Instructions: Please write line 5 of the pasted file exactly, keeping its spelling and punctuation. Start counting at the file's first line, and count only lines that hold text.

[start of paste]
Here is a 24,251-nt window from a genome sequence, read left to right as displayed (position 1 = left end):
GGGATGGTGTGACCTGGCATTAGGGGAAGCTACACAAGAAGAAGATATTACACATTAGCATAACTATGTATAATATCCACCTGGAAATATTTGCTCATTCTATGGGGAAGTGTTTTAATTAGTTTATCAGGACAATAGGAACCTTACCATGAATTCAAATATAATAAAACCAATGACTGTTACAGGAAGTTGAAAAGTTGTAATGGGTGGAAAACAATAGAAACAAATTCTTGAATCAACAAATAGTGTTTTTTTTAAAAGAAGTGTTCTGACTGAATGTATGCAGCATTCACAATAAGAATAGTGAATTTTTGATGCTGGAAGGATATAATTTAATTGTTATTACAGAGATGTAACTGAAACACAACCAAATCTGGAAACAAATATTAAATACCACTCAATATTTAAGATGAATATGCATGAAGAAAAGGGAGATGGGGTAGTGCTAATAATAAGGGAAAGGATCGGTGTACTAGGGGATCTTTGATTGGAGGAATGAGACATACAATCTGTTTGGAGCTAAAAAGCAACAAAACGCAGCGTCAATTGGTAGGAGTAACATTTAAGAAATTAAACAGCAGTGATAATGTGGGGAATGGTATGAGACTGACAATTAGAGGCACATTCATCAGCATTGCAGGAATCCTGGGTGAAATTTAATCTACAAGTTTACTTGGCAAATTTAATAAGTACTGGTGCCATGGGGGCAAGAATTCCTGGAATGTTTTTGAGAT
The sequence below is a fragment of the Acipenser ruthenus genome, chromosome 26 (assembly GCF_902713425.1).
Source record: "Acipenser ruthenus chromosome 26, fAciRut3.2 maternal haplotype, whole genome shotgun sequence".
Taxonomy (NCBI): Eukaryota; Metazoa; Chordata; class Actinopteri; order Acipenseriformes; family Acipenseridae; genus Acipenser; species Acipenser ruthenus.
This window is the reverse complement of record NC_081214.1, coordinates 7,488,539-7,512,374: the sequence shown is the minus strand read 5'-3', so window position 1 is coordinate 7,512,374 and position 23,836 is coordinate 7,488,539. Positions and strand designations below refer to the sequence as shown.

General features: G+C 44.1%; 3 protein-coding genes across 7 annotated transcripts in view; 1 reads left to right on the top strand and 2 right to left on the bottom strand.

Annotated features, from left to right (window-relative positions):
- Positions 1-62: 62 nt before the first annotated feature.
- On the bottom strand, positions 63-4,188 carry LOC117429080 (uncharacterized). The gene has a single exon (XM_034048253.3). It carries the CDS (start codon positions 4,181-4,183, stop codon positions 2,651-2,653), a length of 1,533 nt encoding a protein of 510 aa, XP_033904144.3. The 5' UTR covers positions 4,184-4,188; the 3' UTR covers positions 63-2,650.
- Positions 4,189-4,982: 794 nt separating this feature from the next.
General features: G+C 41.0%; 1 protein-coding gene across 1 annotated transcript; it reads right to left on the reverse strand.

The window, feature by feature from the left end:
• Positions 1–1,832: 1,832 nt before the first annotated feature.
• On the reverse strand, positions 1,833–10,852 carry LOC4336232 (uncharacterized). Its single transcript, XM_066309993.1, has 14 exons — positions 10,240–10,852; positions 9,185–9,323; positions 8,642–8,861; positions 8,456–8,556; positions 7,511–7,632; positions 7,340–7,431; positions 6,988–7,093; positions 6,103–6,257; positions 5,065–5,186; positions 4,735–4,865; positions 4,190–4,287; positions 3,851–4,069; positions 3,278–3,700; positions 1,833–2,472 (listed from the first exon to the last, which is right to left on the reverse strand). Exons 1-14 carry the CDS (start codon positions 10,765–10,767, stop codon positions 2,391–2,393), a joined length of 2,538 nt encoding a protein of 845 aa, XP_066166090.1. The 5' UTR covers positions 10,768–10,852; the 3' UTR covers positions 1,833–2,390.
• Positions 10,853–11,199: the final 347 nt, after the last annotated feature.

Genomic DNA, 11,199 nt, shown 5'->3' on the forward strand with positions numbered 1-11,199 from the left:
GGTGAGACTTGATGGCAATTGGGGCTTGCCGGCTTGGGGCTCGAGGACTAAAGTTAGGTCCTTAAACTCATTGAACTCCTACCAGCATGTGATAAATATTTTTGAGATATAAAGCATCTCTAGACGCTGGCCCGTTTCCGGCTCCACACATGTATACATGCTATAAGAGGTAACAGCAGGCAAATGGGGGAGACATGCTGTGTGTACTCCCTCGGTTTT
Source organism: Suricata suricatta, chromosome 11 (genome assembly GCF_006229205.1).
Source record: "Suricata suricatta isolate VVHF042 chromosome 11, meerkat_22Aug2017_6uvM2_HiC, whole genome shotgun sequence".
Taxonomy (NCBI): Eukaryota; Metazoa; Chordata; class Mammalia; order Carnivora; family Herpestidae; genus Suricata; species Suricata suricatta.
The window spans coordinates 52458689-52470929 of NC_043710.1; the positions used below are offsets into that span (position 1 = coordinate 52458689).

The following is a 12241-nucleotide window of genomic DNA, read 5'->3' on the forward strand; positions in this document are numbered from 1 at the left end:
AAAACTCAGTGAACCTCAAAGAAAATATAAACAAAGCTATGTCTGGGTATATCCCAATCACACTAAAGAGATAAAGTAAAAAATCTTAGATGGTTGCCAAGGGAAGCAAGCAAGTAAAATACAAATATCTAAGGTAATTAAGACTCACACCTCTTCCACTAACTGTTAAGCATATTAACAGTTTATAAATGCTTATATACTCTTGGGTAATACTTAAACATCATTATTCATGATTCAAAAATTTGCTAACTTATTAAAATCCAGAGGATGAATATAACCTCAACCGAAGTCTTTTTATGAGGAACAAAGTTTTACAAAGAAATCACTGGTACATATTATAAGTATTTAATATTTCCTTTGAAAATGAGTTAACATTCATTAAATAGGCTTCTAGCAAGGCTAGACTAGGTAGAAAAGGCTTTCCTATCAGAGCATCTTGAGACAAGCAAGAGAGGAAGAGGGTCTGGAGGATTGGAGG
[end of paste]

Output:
Taxonomy (NCBI): Eukaryota; Metazoa; Chordata; class Actinopteri; order Acipenseriformes; family Acipenseridae; genus Acipenser; species Acipenser ruthenus.